4. Next, I wrote out lines of concepts and points I knew I wanted to make, seeking the essence of what I feel needs to be said from me personally and as a member of the American populace.

  5. I then researched and read about the Spock “canon” (a little), not having read any Star Trek books myself and harvested quotes on the Imdb.com database from select Star Trek movies.

  6. I drafted a rough, inconsistently metered and lined set of elegiac stanzas toward expressing poetically what would probably be easier said in prose. Patience is key in this phase.

  7. Afterwards, I highlighted the best of the lines, terms, quotes, and concepts to bring myself closer to the crux of what I wanted to focus on.

  8. In between some of these steps, I let things percolate, giving the subject more thought away from my notes. Here comes form. . . .

  9. I started over with a new poem that covered some of the conceptual territory I hadn’t quite hit upon in the first draft, focusing a bit more this time on form and wording.

  10. When I returned to the draft in the next sitting, I transferred it from paper to computer along with all the preceding lists and quotes. In the process, I added more poetic lines.

  11. I printed out the draft alone, without all the notes, and scanned it for lines that were really duds and ideas I decided against or facts that I mistook.

  12. I highlighted parts of the poem that I liked best, that felt most right, and also scanned the lines for meter and rhythm, isolating the parts that flowed more naturally than others.

  13. Upon reviewing the highlighted parts, I added lines for concepts I felt needed more, better, or different coverage or any coverage at all.

  14. With a few semi-intentional gaps between writing/assessing days for my poem, I began to lose some momentum, feeling inadequate to the task of writing an elegy about such a storied public figure and the American icon he created.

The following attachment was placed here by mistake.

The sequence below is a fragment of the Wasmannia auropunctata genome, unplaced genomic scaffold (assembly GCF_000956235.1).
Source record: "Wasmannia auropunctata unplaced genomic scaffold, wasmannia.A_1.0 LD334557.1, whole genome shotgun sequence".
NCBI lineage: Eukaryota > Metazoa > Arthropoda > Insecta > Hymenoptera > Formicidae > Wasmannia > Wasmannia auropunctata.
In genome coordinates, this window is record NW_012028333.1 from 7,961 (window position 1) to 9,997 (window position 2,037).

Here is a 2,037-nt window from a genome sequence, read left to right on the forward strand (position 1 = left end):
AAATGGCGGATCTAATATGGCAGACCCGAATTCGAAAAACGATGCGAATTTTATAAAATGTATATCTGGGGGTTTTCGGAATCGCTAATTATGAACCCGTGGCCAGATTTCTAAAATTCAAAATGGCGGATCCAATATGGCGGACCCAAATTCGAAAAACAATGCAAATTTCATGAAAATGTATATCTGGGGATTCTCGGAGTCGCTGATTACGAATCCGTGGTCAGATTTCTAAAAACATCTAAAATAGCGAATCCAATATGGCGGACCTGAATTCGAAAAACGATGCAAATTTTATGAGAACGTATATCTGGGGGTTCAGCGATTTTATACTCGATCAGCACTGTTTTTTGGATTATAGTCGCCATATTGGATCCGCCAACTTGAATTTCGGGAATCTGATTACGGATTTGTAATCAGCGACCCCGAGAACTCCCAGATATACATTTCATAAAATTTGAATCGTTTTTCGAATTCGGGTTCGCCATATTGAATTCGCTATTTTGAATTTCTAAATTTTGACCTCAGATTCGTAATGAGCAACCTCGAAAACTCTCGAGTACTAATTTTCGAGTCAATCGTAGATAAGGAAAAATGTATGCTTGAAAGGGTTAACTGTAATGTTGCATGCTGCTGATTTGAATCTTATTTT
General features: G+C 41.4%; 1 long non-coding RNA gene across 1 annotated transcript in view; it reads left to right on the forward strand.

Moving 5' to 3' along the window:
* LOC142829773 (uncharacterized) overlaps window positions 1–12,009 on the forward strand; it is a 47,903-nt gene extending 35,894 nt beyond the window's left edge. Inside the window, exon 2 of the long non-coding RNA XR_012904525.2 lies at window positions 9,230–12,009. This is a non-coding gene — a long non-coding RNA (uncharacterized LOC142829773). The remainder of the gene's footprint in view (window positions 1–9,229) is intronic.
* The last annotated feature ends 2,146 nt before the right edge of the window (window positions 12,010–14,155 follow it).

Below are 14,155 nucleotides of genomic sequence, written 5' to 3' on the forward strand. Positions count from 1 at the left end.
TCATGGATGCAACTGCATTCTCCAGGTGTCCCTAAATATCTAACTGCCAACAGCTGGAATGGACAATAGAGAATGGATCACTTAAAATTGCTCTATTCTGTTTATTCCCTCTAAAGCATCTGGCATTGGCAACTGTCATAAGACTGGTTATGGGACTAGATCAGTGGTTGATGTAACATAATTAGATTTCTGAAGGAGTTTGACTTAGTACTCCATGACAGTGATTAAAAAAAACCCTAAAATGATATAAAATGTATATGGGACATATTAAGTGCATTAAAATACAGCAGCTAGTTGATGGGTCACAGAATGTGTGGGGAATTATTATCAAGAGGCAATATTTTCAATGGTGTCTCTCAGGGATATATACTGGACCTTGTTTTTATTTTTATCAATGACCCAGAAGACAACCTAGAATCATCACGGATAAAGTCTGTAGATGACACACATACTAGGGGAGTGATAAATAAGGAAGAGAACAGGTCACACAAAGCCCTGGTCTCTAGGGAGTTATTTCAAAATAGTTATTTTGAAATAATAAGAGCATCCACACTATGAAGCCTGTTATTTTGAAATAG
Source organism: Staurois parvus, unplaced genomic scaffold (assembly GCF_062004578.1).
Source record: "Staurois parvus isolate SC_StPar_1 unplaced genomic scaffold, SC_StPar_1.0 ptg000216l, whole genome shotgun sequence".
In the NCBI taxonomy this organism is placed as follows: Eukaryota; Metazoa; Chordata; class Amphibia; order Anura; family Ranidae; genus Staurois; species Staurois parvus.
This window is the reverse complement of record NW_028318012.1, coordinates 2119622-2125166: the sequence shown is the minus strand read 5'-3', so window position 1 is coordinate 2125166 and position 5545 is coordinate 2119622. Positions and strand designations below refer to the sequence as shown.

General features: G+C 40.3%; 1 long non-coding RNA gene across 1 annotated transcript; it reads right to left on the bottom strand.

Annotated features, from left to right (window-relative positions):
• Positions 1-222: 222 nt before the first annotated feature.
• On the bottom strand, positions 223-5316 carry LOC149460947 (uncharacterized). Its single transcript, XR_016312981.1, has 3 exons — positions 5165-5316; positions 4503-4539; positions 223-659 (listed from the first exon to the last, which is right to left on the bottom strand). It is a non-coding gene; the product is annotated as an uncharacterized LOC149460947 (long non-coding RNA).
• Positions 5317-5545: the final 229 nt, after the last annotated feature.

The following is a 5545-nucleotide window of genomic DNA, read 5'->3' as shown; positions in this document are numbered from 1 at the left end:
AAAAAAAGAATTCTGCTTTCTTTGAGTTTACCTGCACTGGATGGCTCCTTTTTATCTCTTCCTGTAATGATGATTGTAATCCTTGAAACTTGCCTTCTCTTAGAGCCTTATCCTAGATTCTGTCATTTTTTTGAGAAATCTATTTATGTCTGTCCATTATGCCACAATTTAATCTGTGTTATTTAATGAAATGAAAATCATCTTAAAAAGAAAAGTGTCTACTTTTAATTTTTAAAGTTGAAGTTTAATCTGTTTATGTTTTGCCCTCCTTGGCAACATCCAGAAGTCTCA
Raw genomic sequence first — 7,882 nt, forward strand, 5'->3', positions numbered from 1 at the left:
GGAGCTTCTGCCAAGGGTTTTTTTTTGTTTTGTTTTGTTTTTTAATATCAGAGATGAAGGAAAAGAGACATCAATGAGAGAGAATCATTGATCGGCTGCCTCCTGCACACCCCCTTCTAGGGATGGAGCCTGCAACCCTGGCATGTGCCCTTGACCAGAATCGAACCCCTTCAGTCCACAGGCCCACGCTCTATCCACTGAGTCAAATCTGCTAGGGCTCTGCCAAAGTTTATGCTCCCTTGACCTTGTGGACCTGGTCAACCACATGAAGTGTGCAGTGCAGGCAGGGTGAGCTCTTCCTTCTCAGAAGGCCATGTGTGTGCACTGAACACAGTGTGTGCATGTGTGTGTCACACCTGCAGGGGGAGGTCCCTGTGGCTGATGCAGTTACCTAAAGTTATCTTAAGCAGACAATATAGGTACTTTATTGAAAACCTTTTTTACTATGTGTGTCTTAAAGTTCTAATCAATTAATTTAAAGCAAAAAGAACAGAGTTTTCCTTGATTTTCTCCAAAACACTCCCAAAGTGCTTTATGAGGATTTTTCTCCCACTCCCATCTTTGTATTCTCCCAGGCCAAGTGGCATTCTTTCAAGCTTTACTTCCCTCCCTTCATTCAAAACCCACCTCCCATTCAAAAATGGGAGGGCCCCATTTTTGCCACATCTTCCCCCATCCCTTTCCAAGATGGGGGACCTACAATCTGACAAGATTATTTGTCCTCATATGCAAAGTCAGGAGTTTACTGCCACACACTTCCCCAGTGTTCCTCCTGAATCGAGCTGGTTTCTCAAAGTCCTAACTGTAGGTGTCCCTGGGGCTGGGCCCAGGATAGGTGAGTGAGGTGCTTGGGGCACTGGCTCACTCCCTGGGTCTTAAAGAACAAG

15. Then, I pressed on to soul-search, seeking a way through.

The poem remained a work in progress when I first shared this post.


Phew! Lots of steps, right? So what do you think? Consider the above process and these questions in light of your own work:

? Do the above steps seem excessive or seem to constitute perfectionism? 

? Which steps seem most worthwhile? Which ones seem unnecessary? (Keep in mind that the elegy has a particular form with a set of guidelines to follow.) Perhaps some steps work well for some types of poems but not others?

? What steps do you go through and find most fruitful in writing poetry?

? What insights have you learned from other poets’ processes?


Want to know how it turned out? Me too! Tune in for the next post in the series, On Process: Verse Writing, Part III: Home Stretch and Final Draft, which will address the results of the development and drafting process, providing insight into the schedule I followed. Plus, I’ll discuss the journey of revision and reflect upon each phase undertaken so far.

If you’re just joining me and would like to read about how this project began, go to On Process: Verse Writing, Introduction and Part I: Motivation.

I welcome comments and tweets @Carrielt37.